BWW Review: A NEW BRAIN Has Heart and Music
A New Brain
Music and Lyrics by William Finn, Book by James Lapine and William Finn; Director/Set Designer, Allison Olivia Choat; Music Director, Dan Rodriguez; Producer, Sharman Altshuler, Stage Manager, Alexandra Jameson; Choreographer, Rachel Bertone; Lighting Designer, Jeffrey E. Salzberg; Sound Designer, Dan Costello; Costume Designer, Fabian Aguilar; Props Master, Douglas Altshuler
Performances through April 6 by Moonbox Productions at the Boston Center for the Arts, Plaza Theatre, 539 Tremont Street, Boston, MA; Box Office 617-933-8600 or www.bostontheatrescene.com or www.moonbox.org
A New Brain sounds like an alternate title for a play about Dr. Frankenstein's monster, but it actually is a musical about an event in the real life of composer William Finn that was far scarier than science fiction. Diagnosed with an arteriovenous malformation in his brain, Finn had no choice but to have a high risk operation that could destroy his creative abilities or cause his death. After a full recovery, he wrote songs about his experience which he eventually expanded into an Off-Broadway production with help from co-librettist James Lapine.
Moonbox Productions and Director Allison Olivia Choat have reverted to the familiar terrain of musical theater with this intimate, sung-through look into the heart and mind (er, brain) of the Tony Award-winning composer (Falsettos, The 25th Annual Putnam County Spelling Bee) who grew up in Natick, Massachusetts. The cast of ten is bursting with new talent alongside three actors who have been in previous Moonbox shows, all of whom have incredible vocal chops. Choat doubles as Set Designer and gets a lot of mileage out of an oversizEd White grand piano. It gets rolled around the stage and morphs into a hospital bed and an mri machine. The actual piano played by Music Director/Conductor Dan Rodriguez and seven other musicians are visible upstage behind a wall of open bookshelves.
Tom Shoemaker plays Finn's doppelganger Gordon Schwinn, an underachieving composer frustrated by his day job writing mindless songs for a children's television show starring Mr. Bungee (Matthew Zahnzinger), a nasty man in a giant frog suit. After Gordon collapses while lunching with his agent Rhoda (Shonna Cirone), he is whisked away to the hospital for a battery of tests while she rounds up his mother (Shana Dirik) and boyfriend Roger (Ross E. Brown). Gordon's chief worry is that he'll never get to write all of the wonderful songs that are pent up inside him. With the help of the Minister (Peter Mill), the doctor (Dave Carney), the nurses (Allison Russell, Aaron Michael Ray), Rhoda, Mom, and a Homeless Lady (Lori L'Italien), he sings about the kinds of stories waiting to be told in the lively "Heart and Music," one of the best songs in the score.
Throughout his ordeal, Gordon churns out a series of songs based on his life, his family history, and things he sees going on around him when he is in a coma. He has the opportunity to re-examine his experiences and his relationships, ultimately figuring out the things that are most important in his life. As a theme, it is derivative, but Finn's songs are eclectic and entertaining, and move the story along to keep our attention. More importantly, he and Lapine have created winning characters (even the ones like Bungee and the female nurse who are less likable) and they are well-played by the Moonbox cast.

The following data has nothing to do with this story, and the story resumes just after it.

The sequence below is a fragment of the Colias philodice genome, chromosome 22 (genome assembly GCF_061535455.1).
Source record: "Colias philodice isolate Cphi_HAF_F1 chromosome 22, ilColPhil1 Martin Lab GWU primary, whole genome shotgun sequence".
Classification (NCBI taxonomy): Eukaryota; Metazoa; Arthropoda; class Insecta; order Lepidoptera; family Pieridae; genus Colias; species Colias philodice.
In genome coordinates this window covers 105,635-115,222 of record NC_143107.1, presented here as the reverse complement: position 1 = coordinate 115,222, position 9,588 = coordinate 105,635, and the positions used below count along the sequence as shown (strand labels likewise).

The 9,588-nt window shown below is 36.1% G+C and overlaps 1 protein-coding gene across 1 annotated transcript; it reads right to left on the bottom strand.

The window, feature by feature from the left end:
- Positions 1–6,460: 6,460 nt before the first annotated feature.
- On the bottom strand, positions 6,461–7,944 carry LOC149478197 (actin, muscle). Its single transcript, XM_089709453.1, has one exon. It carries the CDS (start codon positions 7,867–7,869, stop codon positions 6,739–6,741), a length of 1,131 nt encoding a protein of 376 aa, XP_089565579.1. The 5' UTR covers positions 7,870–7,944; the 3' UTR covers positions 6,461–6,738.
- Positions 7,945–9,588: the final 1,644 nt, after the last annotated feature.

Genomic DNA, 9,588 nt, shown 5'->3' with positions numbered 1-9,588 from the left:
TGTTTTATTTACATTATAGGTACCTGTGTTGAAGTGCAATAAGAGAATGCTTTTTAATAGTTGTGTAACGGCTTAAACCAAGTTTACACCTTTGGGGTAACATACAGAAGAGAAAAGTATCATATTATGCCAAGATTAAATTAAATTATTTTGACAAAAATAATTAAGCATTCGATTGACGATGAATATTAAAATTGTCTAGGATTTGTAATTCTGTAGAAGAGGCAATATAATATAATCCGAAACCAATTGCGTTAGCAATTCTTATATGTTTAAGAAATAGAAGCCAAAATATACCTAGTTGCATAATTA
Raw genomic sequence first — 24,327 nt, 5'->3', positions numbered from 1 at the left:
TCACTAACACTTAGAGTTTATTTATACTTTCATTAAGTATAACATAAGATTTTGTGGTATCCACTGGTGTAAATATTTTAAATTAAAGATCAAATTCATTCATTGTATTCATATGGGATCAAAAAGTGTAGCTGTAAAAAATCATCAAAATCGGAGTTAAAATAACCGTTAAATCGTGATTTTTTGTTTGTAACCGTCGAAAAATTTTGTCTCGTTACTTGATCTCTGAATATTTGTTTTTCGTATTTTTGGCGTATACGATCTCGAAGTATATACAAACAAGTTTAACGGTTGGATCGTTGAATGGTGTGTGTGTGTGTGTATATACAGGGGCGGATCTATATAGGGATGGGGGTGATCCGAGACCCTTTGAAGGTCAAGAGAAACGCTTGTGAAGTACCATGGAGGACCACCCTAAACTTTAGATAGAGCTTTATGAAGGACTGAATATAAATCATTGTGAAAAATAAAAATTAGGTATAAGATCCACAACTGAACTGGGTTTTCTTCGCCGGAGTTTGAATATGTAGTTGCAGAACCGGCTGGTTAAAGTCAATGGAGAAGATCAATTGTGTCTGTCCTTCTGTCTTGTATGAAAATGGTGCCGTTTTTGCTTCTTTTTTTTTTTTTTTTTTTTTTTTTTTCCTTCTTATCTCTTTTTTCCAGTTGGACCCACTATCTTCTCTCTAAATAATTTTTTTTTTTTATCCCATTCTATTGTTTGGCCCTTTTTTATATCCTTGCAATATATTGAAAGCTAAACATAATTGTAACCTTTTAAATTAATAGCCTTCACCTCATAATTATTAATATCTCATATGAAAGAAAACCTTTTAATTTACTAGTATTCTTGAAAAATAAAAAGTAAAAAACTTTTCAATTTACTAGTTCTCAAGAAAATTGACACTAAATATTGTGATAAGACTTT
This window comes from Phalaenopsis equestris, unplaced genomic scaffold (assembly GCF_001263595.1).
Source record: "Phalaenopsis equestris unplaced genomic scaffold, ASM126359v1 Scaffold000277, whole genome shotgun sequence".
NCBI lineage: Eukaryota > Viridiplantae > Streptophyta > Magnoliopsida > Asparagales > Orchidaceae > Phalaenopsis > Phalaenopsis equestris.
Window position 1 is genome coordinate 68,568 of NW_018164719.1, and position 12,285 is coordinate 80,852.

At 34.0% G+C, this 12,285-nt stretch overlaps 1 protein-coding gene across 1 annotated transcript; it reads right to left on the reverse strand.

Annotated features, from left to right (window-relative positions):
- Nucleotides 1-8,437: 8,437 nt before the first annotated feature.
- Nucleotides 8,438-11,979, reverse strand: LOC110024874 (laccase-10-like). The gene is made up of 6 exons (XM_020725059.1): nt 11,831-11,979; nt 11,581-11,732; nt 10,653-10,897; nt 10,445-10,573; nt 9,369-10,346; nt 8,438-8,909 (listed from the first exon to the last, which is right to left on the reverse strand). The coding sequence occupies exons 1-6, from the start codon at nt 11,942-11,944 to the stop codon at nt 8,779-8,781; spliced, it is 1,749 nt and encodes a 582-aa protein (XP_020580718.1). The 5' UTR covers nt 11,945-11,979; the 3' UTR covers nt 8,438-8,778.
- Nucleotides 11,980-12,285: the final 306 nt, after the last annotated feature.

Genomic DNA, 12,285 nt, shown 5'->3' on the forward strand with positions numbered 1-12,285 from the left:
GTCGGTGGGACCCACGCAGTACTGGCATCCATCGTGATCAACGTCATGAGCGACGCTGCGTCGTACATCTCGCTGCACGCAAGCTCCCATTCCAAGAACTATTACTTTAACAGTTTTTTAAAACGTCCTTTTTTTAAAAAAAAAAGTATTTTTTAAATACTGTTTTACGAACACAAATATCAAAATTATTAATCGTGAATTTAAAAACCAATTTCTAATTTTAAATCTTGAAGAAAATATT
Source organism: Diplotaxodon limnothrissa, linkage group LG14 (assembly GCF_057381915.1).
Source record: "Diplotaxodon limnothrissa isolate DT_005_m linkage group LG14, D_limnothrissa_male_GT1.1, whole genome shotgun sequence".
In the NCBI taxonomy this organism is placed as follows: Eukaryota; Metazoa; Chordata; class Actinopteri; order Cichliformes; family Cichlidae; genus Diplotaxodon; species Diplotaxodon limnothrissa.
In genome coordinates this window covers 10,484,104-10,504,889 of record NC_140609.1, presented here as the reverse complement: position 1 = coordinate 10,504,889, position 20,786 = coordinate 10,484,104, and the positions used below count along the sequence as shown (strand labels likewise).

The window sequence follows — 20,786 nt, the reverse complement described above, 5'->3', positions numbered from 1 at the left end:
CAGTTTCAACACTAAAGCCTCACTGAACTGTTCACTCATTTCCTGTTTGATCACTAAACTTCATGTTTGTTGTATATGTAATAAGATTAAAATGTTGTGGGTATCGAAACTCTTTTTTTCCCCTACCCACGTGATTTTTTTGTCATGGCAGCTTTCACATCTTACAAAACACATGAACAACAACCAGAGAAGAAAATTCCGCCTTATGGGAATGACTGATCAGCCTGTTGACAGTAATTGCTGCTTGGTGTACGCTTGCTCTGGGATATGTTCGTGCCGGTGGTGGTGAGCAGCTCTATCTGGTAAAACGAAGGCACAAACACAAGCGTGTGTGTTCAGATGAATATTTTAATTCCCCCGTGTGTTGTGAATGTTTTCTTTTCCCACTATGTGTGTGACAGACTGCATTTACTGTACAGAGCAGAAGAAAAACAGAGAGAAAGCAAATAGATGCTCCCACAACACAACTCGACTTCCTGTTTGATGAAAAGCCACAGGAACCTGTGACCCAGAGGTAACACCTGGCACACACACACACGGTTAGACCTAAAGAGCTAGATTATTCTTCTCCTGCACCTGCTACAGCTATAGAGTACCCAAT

It's hard to single out one performance because there's not a weak link in the ensemble, but Shoemaker carries the show on his slender shoulders. Like a good mother, Dirik offers strong support to her stage son, and Cirone convinces us that she's still got a crush on her old flame who happens to prefer boys. The Homeless Lady at first seems like a throwaway character, but serves as a one-woman Greek chorus and draws focus to the importance of change. L'Italien has fun with the role, getting in people's faces and making them feel uncomfortable. All three of these women have tremendous voices and know how to sell a song.
Although he could come on a little stronger, Brown shares sweet chemistry with Shoemaker and their voices blend together beautifully. Zahnzinger doesn't let his silly costume get in the way of showing the egomaniacal tendencies of Bungee, but he is equally believable when his softer side makes an appearance. Mill makes a strong showing as the clueless hospital chaplain, and smoothly joins with the other ensemble members in Rachel Bertone's choreography. Carney, Russell, and Ray are all triple threats who give their characters a lot of personality in every song and dance.
Choat's team of creative designers includes Jeffrey E. Salzberg (lighting), Dan Costello (Sound), and Fabian Aguilar (costume). Kudos for the frog outfit, Fabian! They all contribute to the effectiveness of this sweet and humorous little story that is told with a lot of heart. As Gordon says, "Heart and music make a song" and those Moonbox folks know how to sing it.